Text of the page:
Once I had accumulated a modest portfolio of images, I began showing and selling them in exhibitions and galleries around the country. I had found that photography was (and continues to be) a way to share something of my experiences in nature with others and to connect with people at a deep emotional level. The degree to which my images do this, however, has greatly exceeded my hopes and expectations. In addition, they serve a purpose greater than my own sense of accomplishment: through these images, I aim to foster appreciation for and stewardship of nature.
After completing my tenure at Carnegie Mellon University in 1999, I decided to begin a new career, in the field I most enjoy. To remain connected with a creative community, and to leverage the experience I had accumulated doing large-format landscape photography, I decided to become a commercial photographer, specializing in architecture and landscape architecture (to see examples of this work, click here). I have found the balance between "fine art" (landscape photography) and "applied art" (my commercial work) to be very satisfying; each reinforces the other.
I believe that the most successful photographs are those that tell stories. I have also come to realize that this is extremely difficult to do well. With landscape photos, there may not be a dominant subject, such as a person or animal, to carry the image -- there are no eyes to focus on! Instead, the appeal of such an image must derive primarily from its technical and compositional qualities. There should be absolutely no technical or compositional flaws to detract from the image's expression, and the quality and spatial relationships of the visual elements (including light and color) should contain energy and elicit emotion. This is a tall order, as you surely know, if you've tried it. But these factors are key to creating images that attract people to study them, in the first place, and that effectively tell stories about their subjects, rather than simply being images of their subjects. This is an important distinction. I strive to tell stories about my subjects in every image.
No photographer -- no artist, in fact -- works in a vacuum. While I continually study the work
of other photographers, I have taken most of my inspiration from painters. From an early age, I was exposed to the work of The Masters. As both of my parents had a strong interest in art (my father being an industrial designer and my mother, an illustrator), they often took me to the Art Institute of Chicago to steep in the likes of Homer, Rembrandt, Seurat, Monet, Millet and Wyeth. I
especially appreciate the quality of color and light captured by the Impressionists, as well as by European and North American painters whose work is
characterized by rich tonality, fine detail, and exquisitely balanced dynamic composition. I believe that in fine photography, as in painting, every detail must contribute
to the overall "soul" of an image. While photography and painting present somewhat different sets of stimuli, and the processes and media involved are quite different, my goal is to create photographs that approach the quality of light and perfection of composition that I admire so much in certain kinds of paintings.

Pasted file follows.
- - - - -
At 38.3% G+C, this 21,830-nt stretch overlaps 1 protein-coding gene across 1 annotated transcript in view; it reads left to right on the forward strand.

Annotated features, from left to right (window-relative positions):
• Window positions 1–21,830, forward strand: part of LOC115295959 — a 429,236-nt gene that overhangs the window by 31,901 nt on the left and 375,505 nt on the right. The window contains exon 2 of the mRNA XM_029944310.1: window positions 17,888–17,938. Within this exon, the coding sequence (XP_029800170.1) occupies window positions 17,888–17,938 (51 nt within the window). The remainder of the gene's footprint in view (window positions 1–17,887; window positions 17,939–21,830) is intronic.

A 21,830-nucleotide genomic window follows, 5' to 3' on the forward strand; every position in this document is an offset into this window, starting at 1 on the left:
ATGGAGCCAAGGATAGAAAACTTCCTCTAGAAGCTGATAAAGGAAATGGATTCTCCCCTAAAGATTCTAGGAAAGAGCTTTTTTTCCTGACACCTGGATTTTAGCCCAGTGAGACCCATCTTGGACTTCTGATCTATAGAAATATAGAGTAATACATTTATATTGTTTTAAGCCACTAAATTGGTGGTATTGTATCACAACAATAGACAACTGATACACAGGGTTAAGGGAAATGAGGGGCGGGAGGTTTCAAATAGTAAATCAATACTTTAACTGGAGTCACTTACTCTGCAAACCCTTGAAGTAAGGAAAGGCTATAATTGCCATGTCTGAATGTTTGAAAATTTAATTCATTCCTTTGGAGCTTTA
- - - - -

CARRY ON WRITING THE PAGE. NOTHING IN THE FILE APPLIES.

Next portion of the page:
Because many have asked, I should mention that while
I appreciate and enjoy fine black-and-white (monochrome) photography, I choose to work in
color because color is an important component of my experience. My intent is to tell visual stories about my experiences, with every photograph I make.
Finally, a word about my photographic process: My pace in creating a photograph is not unlike sketching or
painting a quick watercolor: it takes time, planning, patience and a certain frame of mind. Before releasing the shutter, I carefully compose and refine each image,
getting it as near to perfection as I can. With my landscape photos, this process can easily take
more than half an hour, to say nothing of the time spent driving and hiking in search of the
images in the first place. Of course, there are also the challenges of working with existing
light, weather, subject matter and terrain. But this is what it takes to produce images that transcend mediocrity.
Note #1: As you browse through my landscape images, you may notice that, with the exception of the year 2000, when I took an extended trip through the western states, there is a relative gap in my image production from 1998 through 2007. This is due to responsibilities (i.e., teaching, caring for an elderly parent, and starting a new career as a commercial photographer) that required my wife Joyce and me to stay close to home. Now that we are free to travel again, I am happy to be posting more frequent additions to the collection of landscape photos.
Note #2: You
can find additional information on my techniques, etc., by clicking on the button titled "THE STORY BEHIND THIS IMAGE" that you'll see below many of the images.
Those images are also indicated by an asterisk (*) in the Index
by Numbers list. There is further information on the Technical Details page and in the articles to which there are links at the bottom of this page.
Note #3: Further discussion of my views on landscape photography and my personal philosophy can be found here.
I hope you enjoy this website.
As you browse through the images, please note that I reserve all
rights to any commercial use of them, and that right is protected by the full force of federal
copyright laws. However, you may feel free to download the images and use them as screen savers
or for other personal use.
I welcome your comments and
suggestions. You can contact me easily by clicking here.